Local view: Offshoring is killing our economyOffshoring is the practice of a firm relocating its production of goods or services from its home market to a foreign country.
By: Bernie Hughes, for the News Tribune
Offshoring is the practice of a firm relocating its production of goods or services from its home market to a foreign country. When an American firm moves production offshore, the United States’ Gross Domestic Product declines by the amount of offshore production, and the foreign GDP increases by that amount. Employment and consumer income decline by that amount. In other words, employment and consumer income decline in the United States while rising abroad.
Whose team are we on?
Our U.S. tax base shrinks as a result of offshoring, resulting in reductions in public services and/or in higher taxes. These are similar to the words of Paul Craig Roberts, chairman of the Institute for Political Economy, author of 10 books and numerous articles in scholarly journals and who has testified before congressional committees on 30 occasions.
Why are loyal and theoretically patriotic corporations taking jobs away from their home country? Lower labor costs increase profits, stock share prices on Wall Street and the unconscionable performance bonuses of corporate management. This is sometimes justified with a claim that the lost income from job losses is more than offset by the benefit to consumers in the form of allegedly lower prices. Proponents have not provided studies that I’ve ever seen to support this claim.
Offshore advocates also have claimed Americans left unemployed soon find equal or better jobs. Our unemployment numbers dramatically dispute this.
We won’t attempt to intelligently discuss money offshoring, which is money hidden in tax havens to escape U.S. taxes. Is there any patriotism shown in that practice?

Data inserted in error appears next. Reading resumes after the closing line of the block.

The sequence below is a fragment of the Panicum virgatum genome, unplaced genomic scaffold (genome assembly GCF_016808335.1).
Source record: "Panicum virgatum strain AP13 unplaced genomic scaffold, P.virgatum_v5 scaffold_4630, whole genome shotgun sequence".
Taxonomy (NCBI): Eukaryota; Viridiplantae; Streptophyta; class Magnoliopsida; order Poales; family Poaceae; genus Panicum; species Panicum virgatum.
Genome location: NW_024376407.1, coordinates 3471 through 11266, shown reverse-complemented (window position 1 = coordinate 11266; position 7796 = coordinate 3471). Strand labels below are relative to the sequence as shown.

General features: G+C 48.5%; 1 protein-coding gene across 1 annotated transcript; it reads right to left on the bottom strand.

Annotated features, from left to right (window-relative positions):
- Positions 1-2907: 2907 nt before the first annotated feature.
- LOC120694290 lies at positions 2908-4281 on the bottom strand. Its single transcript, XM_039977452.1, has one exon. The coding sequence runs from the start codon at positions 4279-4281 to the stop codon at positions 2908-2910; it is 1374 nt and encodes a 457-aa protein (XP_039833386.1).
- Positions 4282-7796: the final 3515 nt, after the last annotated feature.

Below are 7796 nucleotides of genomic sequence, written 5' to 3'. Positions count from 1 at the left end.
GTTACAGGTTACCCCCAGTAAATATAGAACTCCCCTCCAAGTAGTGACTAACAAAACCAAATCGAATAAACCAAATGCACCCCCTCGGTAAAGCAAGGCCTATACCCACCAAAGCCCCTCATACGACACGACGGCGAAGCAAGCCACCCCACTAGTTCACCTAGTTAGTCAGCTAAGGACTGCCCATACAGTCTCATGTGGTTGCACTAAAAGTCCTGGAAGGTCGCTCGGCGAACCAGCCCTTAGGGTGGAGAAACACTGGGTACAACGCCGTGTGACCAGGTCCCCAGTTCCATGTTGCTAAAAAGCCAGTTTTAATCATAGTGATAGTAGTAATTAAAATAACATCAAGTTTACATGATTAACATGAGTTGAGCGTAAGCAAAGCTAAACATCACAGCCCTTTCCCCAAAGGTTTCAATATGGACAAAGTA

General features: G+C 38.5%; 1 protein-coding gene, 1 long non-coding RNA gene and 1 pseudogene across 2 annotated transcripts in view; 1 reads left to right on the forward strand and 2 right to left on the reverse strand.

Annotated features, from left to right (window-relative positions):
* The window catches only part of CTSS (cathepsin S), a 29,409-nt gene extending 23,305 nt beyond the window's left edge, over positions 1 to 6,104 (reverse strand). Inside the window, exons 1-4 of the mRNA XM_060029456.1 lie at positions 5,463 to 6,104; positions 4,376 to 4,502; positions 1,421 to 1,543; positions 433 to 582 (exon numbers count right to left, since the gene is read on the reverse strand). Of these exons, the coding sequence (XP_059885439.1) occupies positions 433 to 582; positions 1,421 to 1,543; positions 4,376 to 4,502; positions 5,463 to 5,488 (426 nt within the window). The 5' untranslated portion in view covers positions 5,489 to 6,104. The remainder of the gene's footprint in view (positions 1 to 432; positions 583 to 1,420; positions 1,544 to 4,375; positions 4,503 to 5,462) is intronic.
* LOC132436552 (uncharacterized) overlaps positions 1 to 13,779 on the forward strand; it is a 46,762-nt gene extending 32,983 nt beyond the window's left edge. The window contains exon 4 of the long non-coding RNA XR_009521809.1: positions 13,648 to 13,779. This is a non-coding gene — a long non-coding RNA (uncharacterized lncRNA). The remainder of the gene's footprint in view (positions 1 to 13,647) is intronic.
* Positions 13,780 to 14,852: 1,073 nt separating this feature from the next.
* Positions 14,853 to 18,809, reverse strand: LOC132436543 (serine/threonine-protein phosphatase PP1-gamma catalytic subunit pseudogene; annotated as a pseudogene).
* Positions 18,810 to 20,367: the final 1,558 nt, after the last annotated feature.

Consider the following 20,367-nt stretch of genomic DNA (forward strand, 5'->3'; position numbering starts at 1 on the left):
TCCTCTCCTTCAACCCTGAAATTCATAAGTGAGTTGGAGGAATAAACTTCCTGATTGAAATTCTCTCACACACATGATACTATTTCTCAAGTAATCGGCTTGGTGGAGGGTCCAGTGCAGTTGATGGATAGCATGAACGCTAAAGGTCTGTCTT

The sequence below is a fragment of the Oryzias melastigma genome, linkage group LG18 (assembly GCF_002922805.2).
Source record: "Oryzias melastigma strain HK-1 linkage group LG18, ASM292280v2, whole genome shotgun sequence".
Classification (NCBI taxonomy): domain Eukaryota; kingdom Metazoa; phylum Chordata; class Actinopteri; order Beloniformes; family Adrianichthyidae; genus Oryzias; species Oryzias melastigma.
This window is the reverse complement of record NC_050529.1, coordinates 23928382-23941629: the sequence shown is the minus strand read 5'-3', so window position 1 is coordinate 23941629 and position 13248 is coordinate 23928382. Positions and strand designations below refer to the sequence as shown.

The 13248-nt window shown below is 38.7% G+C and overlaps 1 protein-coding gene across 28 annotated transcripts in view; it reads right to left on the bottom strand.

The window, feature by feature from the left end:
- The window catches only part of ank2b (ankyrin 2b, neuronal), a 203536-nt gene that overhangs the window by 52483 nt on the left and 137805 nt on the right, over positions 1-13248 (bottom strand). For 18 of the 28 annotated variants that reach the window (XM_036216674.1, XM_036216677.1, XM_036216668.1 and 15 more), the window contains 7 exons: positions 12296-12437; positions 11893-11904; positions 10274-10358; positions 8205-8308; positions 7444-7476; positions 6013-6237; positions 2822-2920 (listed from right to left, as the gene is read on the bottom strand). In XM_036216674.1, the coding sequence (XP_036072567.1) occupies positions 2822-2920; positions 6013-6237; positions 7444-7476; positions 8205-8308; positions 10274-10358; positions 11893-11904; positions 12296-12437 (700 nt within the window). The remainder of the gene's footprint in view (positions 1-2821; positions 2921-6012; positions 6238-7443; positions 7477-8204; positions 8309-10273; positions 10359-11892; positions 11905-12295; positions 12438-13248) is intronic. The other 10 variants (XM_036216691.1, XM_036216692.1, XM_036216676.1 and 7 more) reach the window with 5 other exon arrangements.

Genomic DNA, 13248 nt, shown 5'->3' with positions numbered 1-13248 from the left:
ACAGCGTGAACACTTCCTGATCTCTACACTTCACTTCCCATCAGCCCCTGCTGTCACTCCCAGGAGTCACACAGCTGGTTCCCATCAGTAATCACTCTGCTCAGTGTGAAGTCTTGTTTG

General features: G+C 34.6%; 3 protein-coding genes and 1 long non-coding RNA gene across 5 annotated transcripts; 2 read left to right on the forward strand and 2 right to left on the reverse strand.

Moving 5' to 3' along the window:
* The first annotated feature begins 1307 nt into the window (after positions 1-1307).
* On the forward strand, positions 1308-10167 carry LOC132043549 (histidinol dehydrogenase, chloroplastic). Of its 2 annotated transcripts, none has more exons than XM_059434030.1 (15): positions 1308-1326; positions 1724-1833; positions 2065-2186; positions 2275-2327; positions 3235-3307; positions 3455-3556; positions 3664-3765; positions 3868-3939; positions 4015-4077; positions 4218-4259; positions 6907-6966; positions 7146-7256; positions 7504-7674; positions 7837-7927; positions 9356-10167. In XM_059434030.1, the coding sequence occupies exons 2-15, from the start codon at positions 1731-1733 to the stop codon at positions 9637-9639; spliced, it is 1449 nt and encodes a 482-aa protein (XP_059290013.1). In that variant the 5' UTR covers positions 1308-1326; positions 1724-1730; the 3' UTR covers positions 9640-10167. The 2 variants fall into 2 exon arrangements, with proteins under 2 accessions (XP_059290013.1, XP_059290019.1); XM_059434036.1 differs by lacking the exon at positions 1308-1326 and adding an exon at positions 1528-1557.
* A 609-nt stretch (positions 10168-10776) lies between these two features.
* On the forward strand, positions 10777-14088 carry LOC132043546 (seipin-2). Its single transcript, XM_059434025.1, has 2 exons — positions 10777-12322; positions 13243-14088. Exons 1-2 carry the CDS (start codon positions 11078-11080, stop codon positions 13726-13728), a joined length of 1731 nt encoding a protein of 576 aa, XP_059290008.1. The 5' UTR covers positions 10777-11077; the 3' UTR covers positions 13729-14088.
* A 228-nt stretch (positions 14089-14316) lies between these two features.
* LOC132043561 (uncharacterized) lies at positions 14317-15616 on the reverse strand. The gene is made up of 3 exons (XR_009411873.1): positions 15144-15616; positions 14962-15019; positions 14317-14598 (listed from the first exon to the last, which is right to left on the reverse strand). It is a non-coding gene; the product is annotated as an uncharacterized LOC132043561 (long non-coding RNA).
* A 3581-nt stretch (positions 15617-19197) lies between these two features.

In addition to offshoring, domestic service jobs, such as teachers and nurses, that can’t be offshored increasingly are being performed by foreigners brought in on work visas. And with the present Internet capability, work even is performed by foreigners who remain in their own countries and sit at computers. This work includes reading X-rays or performing technical service for television companies. There is no end to it.
We’ve already seen the disheartening results of offshoring: loss of jobs, lower wages and that list goes on. Is the worst yet to come? Alan Blinder, Princeton University economist and former vice chairman of the Federal Reserve, thinks so and writes that, “We may have seen so far barely the tip of the offshoring iceberg, the eventual dimensions of which may be staggering.”
More wage lowering obviously is in the offing. More negative financial results are predicted as a result of lost job income, of taxes on that income and of the lowering of our economy as too many people will not have money to spend.
Income equality, immorally, has widened in our nation. Economist Herman Daly summarized our present situation well by saying, “The elites have figured out how to keep the benefits for themselves while ‘sharing’ the cost with the poor, the future and other species.”
Wouldn’t it be great if we could, in addition to nation-
building in Iraq and Afghanistan, do some nation-building at home to build and rebuild our infrastructure? In that process, we would reduce our increasing immoral income spread. More increases of efficiency are promised but the loss of jobs is the result.
And adding to offshoring problems, a new technology is coming to town. The July 29 News Tribune reported Lake State Credit Union’s expansion into Duluth with new technology: interactive machines that transact with remote tellers.
We want more jobs for people. Where will they come from?
Bernie Hughes of Superior is professor emeritus of educational administration at the University of Wisconsin-Superior.